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Chapter 3 part 2

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More than a passing fadEdit

The means of media production are becoming increasingly widely distributed. The iPod generation do not just want to watch and listen wherever they are, increasingly they also want to create and contribute. More than 1bn people worldwide and rising have the capacity now to become mini-media producers. Some may be professionals freelancing in their own time, most of a rising breed of Pro-Am producers: amateurs like Nick Jaffe, who do it because they love to not because they are paid, but who operate to high standards of production. They want to do it well, judged by the standards of the communities they operate in.

Those mini-media producers are linked not just by infrastructure but also by shared platforms and commons, such as MySpace, the web site aggregator, Second Life, the mass player immersive computer game and Wikipedia, the online encyclopedia, which allow them to exchange, share, combine and review information..

These communities allow a long sliding scale of contribution. Industrial era information producers can only really work if the people contributing are employees, journalists, for example: professionals with the skills to use the very expensive equipment required to make media content. In this world the producers were employees, who worked 9 till 5, five days a week. Viewers and listeners did not get much of a look in. But the new media communities, the likes of Wikipedia and Second Life, allow a sliding scale of contribution: people can either contribute a lot (most edits on Wikipedia are made by a little more than 1,000 core contributors) or a little.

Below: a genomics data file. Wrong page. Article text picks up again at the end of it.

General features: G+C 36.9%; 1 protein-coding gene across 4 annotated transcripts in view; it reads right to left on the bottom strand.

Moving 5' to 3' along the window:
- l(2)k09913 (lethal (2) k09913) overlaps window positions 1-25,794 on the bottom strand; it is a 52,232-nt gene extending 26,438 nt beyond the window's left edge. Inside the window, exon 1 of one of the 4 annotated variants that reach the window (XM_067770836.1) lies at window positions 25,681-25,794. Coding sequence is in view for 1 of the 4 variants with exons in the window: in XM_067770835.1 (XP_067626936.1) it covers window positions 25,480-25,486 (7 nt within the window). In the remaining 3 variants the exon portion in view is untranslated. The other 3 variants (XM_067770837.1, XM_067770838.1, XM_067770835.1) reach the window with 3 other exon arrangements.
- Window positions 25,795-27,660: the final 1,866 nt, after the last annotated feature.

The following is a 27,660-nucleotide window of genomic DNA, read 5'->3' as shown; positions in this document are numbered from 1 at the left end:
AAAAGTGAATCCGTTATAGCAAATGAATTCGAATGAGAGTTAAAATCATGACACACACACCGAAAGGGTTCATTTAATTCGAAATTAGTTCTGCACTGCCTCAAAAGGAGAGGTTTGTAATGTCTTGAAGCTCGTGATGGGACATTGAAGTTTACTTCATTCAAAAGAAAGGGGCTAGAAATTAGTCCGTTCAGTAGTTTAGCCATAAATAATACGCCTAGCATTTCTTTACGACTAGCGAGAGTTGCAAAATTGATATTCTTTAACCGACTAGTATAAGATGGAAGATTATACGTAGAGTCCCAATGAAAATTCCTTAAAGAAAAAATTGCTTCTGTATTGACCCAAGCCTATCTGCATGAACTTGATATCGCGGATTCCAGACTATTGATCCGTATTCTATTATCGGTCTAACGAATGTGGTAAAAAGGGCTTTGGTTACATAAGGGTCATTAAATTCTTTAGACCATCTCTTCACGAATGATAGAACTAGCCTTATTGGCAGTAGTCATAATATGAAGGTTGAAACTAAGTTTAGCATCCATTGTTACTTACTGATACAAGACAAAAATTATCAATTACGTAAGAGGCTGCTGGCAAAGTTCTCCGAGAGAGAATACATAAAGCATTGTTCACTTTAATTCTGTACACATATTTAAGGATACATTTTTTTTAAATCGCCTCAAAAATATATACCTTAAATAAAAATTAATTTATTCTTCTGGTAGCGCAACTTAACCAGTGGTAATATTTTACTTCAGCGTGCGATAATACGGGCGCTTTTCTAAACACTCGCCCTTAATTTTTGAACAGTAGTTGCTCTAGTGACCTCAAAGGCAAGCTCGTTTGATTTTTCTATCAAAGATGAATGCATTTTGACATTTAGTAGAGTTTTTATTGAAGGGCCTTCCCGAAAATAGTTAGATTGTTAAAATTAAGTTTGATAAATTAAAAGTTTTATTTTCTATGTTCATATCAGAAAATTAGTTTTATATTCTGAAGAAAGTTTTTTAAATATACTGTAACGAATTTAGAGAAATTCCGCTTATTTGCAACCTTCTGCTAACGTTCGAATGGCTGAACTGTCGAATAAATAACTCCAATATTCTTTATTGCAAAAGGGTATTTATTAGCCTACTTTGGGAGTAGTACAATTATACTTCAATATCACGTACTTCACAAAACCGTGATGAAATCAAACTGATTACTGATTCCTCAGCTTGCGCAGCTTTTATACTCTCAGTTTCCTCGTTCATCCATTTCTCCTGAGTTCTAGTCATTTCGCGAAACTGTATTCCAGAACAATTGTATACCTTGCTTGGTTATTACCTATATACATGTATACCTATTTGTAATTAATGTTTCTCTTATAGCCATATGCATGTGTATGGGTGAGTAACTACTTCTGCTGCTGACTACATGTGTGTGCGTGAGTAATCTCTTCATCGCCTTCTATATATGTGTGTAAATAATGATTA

These new media communities can only extend the range of potential contributors by adopting a modular design for their products. Wikipedia is broken down into tens of thousands of particular articles. Linux, the open software programme, is broken into many thousands of smaller modules. That means people can contribute to just the piece that interests them, where their skills are relevant, without having to be involved in the organisation as a whole. As long as the modules fit together, like lego bricks, then it doesn’t matter.

Participative media is encouraging new kinds of personal freedom - individual activities like Nick Jaffe’s – only because it is also creating new kinds of social production: more or less tightly knit forms of collaboration to create, aggregate and distribute content.

Production by the masses creates millions of markets with a few consumers, whereas hit-driven industrial era production was designed to create a few products – songs, TV shows – with millions of consumers. And these markets behave much more like conversations ('Cluetrain Manifesto'?) – they encourage an interplay between producer and consumer – not just an exchange of goods and money. People who want to be participants and players want different things from people who just want to be couch potatoes. Players in any game want equipment to play with, a pitch on which to play, people to play with and some shared rules by which they play. Couch potatoes want good service: anytime-anywhere media, at the flick of a button. Commons based production offers something much more fundamental and potentially radical: tools that allow for mass participation.